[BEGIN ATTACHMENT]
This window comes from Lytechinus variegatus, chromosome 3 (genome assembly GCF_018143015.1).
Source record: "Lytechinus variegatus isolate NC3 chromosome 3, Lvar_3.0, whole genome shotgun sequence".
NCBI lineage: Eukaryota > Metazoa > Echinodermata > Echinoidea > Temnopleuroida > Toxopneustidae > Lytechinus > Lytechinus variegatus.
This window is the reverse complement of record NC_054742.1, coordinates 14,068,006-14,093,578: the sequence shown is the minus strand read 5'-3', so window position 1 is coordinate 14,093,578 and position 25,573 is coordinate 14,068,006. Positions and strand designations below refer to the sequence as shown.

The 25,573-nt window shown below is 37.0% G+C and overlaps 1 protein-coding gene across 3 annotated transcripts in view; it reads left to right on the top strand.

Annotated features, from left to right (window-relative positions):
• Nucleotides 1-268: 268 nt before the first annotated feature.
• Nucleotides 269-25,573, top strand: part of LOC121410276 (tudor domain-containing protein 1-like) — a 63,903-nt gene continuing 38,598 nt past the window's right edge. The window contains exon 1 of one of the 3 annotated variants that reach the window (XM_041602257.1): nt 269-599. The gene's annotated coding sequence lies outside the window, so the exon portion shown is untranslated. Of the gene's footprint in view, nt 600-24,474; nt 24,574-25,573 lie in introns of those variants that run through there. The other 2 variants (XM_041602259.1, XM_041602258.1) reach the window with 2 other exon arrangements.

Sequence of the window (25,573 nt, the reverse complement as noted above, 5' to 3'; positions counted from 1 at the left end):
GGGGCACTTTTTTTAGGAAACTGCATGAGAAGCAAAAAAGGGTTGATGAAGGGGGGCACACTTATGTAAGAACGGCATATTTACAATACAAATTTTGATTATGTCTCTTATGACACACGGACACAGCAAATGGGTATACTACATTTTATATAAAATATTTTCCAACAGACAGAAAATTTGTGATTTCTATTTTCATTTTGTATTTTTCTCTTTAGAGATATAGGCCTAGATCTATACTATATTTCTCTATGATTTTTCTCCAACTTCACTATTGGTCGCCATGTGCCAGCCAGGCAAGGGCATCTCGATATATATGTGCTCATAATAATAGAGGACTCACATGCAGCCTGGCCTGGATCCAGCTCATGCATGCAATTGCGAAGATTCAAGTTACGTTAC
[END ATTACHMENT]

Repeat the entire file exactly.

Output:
This window comes from Lytechinus variegatus, chromosome 3 (genome assembly GCF_018143015.1).
Source record: "Lytechinus variegatus isolate NC3 chromosome 3, Lvar_3.0, whole genome shotgun sequence".
NCBI lineage: Eukaryota > Metazoa > Echinodermata > Echinoidea > Temnopleuroida > Toxopneustidae > Lytechinus > Lytechinus variegatus.
This window is the reverse complement of record NC_054742.1, coordinates 14,068,006-14,093,578: the sequence shown is the minus strand read 5'-3', so window position 1 is coordinate 14,093,578 and position 25,573 is coordinate 14,068,006. Positions and strand designations below refer to the sequence as shown.

The 25,573-nt window shown below is 37.0% G+C and overlaps 1 protein-coding gene across 3 annotated transcripts in view; it reads left to right on the top strand.

Annotated features, from left to right (window-relative positions):
• Nucleotides 1-268: 268 nt before the first annotated feature.
• Nucleotides 269-25,573, top strand: part of LOC121410276 (tudor domain-containing protein 1-like) — a 63,903-nt gene continuing 38,598 nt past the window's right edge. The window contains exon 1 of one of the 3 annotated variants that reach the window (XM_041602257.1): nt 269-599. The gene's annotated coding sequence lies outside the window, so the exon portion shown is untranslated. Of the gene's footprint in view, nt 600-24,474; nt 24,574-25,573 lie in introns of those variants that run through there. The other 2 variants (XM_041602259.1, XM_041602258.1) reach the window with 2 other exon arrangements.

Sequence of the window (25,573 nt, the reverse complement as noted above, 5' to 3'; positions counted from 1 at the left end):
GGGGCACTTTTTTTAGGAAACTGCATGAGAAGCAAAAAAGGGTTGATGAAGGGGGGCACACTTATGTAAGAACGGCATATTTACAATACAAATTTTGATTATGTCTCTTATGACACACGGACACAGCAAATGGGTATACTACATTTTATATAAAATATTTTCCAACAGACAGAAAATTTGTGATTTCTATTTTCATTTTGTATTTTTCTCTTTAGAGATATAGGCCTAGATCTATACTATATTTCTCTATGATTTTTCTCCAACTTCACTATTGGTCGCCATGTGCCAGCCAGGCAAGGGCATCTCGATATATATGTGCTCATAATAATAGAGGACTCACATGCAGCCTGGCCTGGATCCAGCTCATGCATGCAATTGCGAAGATTCAAGTTACGTTAC